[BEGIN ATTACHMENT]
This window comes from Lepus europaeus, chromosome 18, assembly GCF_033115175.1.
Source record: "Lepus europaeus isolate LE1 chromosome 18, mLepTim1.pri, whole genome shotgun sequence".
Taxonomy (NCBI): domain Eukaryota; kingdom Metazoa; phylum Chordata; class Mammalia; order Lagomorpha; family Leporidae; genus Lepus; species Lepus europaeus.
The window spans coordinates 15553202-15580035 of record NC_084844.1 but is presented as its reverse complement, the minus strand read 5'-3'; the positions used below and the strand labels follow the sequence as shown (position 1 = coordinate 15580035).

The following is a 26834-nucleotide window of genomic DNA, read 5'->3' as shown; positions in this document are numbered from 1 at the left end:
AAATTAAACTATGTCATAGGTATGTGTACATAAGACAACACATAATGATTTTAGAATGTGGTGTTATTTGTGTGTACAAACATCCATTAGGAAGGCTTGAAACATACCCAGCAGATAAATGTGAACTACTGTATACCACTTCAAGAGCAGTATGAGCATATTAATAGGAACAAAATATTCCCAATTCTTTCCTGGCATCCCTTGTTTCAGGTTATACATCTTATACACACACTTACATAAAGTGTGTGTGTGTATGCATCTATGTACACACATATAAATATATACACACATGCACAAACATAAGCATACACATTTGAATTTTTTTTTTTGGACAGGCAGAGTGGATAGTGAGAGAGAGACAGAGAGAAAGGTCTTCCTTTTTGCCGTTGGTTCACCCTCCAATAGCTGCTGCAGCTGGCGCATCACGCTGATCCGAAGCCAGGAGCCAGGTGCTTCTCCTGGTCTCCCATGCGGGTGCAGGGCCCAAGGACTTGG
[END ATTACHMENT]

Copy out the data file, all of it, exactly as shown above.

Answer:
This window comes from Lepus europaeus, chromosome 18, assembly GCF_033115175.1.
Source record: "Lepus europaeus isolate LE1 chromosome 18, mLepTim1.pri, whole genome shotgun sequence".
Taxonomy (NCBI): domain Eukaryota; kingdom Metazoa; phylum Chordata; class Mammalia; order Lagomorpha; family Leporidae; genus Lepus; species Lepus europaeus.
The window spans coordinates 15553202-15580035 of record NC_084844.1 but is presented as its reverse complement, the minus strand read 5'-3'; the positions used below and the strand labels follow the sequence as shown (position 1 = coordinate 15580035).

The following is a 26834-nucleotide window of genomic DNA, read 5'->3' as shown; positions in this document are numbered from 1 at the left end:
AAATTAAACTATGTCATAGGTATGTGTACATAAGACAACACATAATGATTTTAGAATGTGGTGTTATTTGTGTGTACAAACATCCATTAGGAAGGCTTGAAACATACCCAGCAGATAAATGTGAACTACTGTATACCACTTCAAGAGCAGTATGAGCATATTAATAGGAACAAAATATTCCCAATTCTTTCCTGGCATCCCTTGTTTCAGGTTATACATCTTATACACACACTTACATAAAGTGTGTGTGTGTATGCATCTATGTACACACATATAAATATATACACACATGCACAAACATAAGCATACACATTTGAATTTTTTTTTTTGGACAGGCAGAGTGGATAGTGAGAGAGAGACAGAGAGAAAGGTCTTCCTTTTTGCCGTTGGTTCACCCTCCAATAGCTGCTGCAGCTGGCGCATCACGCTGATCCGAAGCCAGGAGCCAGGTGCTTCTCCTGGTCTCCCATGCGGGTGCAGGGCCCAAGGACTTGG